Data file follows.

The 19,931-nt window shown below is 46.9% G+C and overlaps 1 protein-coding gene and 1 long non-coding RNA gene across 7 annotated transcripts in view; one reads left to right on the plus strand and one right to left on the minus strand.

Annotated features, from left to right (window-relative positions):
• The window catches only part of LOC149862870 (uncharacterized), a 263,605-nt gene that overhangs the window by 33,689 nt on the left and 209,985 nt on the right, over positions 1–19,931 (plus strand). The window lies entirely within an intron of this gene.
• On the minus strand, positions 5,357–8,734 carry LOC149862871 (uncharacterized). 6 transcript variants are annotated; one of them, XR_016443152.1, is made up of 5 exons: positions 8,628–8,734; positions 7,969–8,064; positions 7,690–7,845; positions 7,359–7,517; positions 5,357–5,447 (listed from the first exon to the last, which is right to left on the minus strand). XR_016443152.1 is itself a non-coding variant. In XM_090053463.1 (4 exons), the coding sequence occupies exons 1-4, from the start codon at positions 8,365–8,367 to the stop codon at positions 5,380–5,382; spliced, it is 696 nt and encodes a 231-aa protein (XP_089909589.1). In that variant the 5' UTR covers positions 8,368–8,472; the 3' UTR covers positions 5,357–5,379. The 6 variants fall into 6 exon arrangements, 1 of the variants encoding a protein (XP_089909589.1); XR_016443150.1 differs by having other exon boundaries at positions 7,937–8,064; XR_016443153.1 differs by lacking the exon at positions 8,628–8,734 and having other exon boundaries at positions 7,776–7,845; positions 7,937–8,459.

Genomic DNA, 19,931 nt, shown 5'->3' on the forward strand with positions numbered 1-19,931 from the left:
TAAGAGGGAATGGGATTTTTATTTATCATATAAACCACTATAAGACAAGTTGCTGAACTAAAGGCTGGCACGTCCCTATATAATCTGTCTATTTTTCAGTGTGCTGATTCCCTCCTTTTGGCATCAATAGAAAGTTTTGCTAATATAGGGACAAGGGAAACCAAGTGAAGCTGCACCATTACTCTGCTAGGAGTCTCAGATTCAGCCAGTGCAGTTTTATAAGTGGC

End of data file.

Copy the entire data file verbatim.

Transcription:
The 19,931-nt window shown below is 46.9% G+C and overlaps 1 protein-coding gene and 1 long non-coding RNA gene across 7 annotated transcripts in view; one reads left to right on the plus strand and one right to left on the minus strand.

Annotated features, from left to right (window-relative positions):
• The window catches only part of LOC149862870 (uncharacterized), a 263,605-nt gene that overhangs the window by 33,689 nt on the left and 209,985 nt on the right, over positions 1–19,931 (plus strand). The window lies entirely within an intron of this gene.
• On the minus strand, positions 5,357–8,734 carry LOC149862871 (uncharacterized). 6 transcript variants are annotated; one of them, XR_016443152.1, is made up of 5 exons: positions 8,628–8,734; positions 7,969–8,064; positions 7,690–7,845; positions 7,359–7,517; positions 5,357–5,447 (listed from the first exon to the last, which is right to left on the minus strand). XR_016443152.1 is itself a non-coding variant. In XM_090053463.1 (4 exons), the coding sequence occupies exons 1-4, from the start codon at positions 8,365–8,367 to the stop codon at positions 5,380–5,382; spliced, it is 696 nt and encodes a 231-aa protein (XP_089909589.1). In that variant the 5' UTR covers positions 8,368–8,472; the 3' UTR covers positions 5,357–5,379. The 6 variants fall into 6 exon arrangements, 1 of the variants encoding a protein (XP_089909589.1); XR_016443150.1 differs by having other exon boundaries at positions 7,937–8,064; XR_016443153.1 differs by lacking the exon at positions 8,628–8,734 and having other exon boundaries at positions 7,776–7,845; positions 7,937–8,459.

Genomic DNA, 19,931 nt, shown 5'->3' on the forward strand with positions numbered 1-19,931 from the left:
TAAGAGGGAATGGGATTTTTATTTATCATATAAACCACTATAAGACAAGTTGCTGAACTAAAGGCTGGCACGTCCCTATATAATCTGTCTATTTTTCAGTGTGCTGATTCCCTCCTTTTGGCATCAATAGAAAGTTTTGCTAATATAGGGACAAGGGAAACCAAGTGAAGCTGCACCATTACTCTGCTAGGAGTCTCAGATTCAGCCAGTGCAGTTTTATAAGTGGC